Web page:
Early on Saturday afternoon, just about 1 p.m., there was a relatively common occurrence over at Harlem Avenue and 26th Street. Traffic backed up in both directions because a train on the Canadian National tracks was stopped dead on the tracks, blocking not only Harlem Avenue but Riverside Drive in Berwyn and 26th Street in North Riverside.
People who drive in that area with any regularity have had to put up with those kinds of delays for a long time. But no one has had to put up with those kinds of delays and traffic volume with a major shopping destination plunked down on the corner of 26th and Harlem.
All signs point to Costco coming to that location in the fall of 2013. That’s fantastic. The village surely needs for that to happen. The sales tax to be derived from this development (not just Costco, but the four other planned outlets along Harlem Avenue) is expected to outstrip the revenue previously derived from Edward Don.
But no one from the village, nor the developers seeking to build this commercial destination, has, at least publicly, expressed any serious concern about the impact the development is going to have on traffic at that intersection.
At a joint meeting of the North Riverside Plan Commission and Zoning Board of Appeals a couple of weeks ago, an architect for Costco soft-pedaled the traffic impact, saying it wouldn’t affect rush hour traffic, since peak hours for a Costco fall between 10 a.m. and 2 p.m.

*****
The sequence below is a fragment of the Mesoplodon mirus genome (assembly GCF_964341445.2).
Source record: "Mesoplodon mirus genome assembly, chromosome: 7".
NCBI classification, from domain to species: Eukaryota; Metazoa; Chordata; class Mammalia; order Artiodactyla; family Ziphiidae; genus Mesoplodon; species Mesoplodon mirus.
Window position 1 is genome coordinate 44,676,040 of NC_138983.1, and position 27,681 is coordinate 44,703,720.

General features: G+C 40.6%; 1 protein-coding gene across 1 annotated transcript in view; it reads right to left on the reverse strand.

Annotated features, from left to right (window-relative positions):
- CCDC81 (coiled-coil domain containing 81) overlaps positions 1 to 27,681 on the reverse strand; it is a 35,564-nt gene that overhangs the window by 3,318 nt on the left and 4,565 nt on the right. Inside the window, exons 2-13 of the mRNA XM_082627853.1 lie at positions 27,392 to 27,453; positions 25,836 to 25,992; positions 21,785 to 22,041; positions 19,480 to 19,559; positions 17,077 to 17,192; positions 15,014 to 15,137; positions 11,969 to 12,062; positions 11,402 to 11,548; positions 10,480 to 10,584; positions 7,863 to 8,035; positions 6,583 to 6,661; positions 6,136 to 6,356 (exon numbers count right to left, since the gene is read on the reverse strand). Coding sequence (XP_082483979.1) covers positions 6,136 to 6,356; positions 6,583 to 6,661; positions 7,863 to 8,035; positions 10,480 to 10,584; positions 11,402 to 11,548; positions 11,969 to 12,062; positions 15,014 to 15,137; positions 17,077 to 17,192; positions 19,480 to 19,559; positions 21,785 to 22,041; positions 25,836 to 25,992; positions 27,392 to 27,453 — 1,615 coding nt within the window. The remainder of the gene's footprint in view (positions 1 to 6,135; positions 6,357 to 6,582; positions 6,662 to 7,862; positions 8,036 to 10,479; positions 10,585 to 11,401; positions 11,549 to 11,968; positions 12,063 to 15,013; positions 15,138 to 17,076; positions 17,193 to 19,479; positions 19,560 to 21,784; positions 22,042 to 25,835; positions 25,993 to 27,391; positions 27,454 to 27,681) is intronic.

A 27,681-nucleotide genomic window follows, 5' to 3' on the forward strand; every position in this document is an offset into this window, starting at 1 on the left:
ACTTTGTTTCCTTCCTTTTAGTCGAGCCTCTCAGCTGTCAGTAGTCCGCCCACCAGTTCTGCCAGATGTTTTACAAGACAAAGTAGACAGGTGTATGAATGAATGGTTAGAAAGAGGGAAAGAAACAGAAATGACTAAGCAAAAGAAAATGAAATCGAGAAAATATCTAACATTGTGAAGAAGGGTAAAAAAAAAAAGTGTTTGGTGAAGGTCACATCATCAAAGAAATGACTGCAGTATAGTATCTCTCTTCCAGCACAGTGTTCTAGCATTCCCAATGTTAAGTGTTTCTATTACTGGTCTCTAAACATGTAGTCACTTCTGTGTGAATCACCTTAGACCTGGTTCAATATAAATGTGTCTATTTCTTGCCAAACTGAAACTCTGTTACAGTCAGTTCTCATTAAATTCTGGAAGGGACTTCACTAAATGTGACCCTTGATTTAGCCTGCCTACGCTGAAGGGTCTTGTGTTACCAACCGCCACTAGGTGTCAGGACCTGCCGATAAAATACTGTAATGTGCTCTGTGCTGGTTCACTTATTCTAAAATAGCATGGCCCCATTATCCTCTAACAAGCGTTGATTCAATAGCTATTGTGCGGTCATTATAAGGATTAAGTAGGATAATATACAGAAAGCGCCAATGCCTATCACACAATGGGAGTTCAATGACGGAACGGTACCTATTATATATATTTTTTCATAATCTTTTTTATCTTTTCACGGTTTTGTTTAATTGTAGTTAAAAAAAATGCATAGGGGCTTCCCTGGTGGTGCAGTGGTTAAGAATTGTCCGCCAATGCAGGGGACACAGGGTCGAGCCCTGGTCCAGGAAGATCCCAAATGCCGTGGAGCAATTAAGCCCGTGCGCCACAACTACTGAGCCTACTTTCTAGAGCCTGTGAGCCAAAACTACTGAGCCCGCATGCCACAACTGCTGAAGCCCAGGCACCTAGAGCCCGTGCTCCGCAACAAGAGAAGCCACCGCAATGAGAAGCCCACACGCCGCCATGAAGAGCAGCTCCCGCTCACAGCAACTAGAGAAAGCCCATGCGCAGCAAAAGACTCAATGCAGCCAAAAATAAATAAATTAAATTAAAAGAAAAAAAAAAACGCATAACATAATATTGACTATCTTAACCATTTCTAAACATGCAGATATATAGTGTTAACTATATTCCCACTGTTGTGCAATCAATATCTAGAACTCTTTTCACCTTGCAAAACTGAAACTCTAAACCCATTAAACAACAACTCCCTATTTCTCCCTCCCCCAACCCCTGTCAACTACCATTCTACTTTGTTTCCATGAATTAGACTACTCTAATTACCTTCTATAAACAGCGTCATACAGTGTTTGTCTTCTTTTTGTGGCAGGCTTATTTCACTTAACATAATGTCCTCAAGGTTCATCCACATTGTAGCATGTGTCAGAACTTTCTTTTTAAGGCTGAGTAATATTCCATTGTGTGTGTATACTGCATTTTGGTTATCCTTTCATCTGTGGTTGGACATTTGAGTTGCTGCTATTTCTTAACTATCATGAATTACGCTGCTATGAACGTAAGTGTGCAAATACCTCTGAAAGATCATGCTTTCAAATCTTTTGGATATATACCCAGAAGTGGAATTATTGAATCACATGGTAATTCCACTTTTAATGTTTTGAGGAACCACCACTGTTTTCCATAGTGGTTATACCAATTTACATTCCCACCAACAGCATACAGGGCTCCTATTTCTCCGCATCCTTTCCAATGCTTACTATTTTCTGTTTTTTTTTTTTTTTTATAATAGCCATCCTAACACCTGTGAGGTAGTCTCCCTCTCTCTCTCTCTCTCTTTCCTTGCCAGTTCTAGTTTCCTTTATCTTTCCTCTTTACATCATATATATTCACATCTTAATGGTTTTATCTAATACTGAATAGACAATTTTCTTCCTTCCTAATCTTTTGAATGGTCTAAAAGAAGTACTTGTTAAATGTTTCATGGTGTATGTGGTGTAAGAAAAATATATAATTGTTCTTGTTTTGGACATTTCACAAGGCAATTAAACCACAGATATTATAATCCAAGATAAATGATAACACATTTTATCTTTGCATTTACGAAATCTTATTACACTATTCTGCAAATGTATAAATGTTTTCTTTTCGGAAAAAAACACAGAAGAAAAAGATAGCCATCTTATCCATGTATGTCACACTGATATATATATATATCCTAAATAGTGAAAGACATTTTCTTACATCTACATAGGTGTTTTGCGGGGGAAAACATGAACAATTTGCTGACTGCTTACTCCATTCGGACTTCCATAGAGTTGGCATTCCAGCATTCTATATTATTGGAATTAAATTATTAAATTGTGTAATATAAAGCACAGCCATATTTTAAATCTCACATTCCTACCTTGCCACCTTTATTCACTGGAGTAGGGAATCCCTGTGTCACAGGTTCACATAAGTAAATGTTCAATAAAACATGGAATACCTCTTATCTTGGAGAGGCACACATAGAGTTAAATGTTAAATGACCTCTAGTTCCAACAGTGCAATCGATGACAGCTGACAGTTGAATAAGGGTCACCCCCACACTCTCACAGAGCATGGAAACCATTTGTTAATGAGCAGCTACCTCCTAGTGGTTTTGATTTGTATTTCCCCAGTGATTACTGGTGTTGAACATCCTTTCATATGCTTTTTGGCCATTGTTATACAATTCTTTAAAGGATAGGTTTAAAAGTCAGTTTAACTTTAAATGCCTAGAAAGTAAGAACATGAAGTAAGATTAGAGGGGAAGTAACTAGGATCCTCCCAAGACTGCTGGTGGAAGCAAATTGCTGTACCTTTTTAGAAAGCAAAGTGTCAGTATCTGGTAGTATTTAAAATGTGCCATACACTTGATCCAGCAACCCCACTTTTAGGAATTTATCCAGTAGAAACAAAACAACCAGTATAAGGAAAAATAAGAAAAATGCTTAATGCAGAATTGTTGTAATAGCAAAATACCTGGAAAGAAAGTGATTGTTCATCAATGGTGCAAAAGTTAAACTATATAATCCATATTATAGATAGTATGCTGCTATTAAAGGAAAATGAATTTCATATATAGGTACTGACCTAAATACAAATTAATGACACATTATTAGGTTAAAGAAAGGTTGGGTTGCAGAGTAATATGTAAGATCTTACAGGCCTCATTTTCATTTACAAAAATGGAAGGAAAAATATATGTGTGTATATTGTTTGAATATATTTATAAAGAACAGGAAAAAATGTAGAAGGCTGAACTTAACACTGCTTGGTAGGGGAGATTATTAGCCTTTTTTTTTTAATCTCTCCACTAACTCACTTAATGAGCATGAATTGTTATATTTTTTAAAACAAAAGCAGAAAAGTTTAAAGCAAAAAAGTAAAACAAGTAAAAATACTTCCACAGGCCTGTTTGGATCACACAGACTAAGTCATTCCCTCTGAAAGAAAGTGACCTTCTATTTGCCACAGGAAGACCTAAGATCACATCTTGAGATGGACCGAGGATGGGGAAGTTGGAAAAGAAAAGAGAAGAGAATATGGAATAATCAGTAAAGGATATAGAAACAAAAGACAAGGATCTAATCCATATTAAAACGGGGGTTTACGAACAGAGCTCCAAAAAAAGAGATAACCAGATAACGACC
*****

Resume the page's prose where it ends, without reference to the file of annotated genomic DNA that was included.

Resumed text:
That’s fine (maybe) on your average weekday.
It does not even contemplate, however, the impact to traffic on a Saturday afternoon in December when there’s a train sitting idle on the train tracks. And that’s just the worst-case scenario. Harlem Avenue between Cermak Road and the Burlington Northern Railroad tracks on most weekend afternoons is a place to be avoided at all costs.
We’ve seen no traffic circulation plans for this new development (the site does not even have a couple of its potential access points approved by neighboring property owners yet). At this point, the only way in is off southbound Harlem Avenue or from 26th Street.
As far as we can tell, there will be no dedicated left-turn lane into the shopping center from eastbound 26th Street. There are no dedicated left-turn lanes on 26th Street at Harlem Avenue in either direction right now.
Existing rush hour and weekend traffic at the intersection is bad enough. Adding Costco and four other commercial tenants to that corner is going to make it much, much worse.
We’re not asking for Costco to seek another location. But we are asking that developers and the village seriously consider the traffic impact this development is going to have on the area.
Because, as it stands right now, the impact looks like it’s going to be hellacious.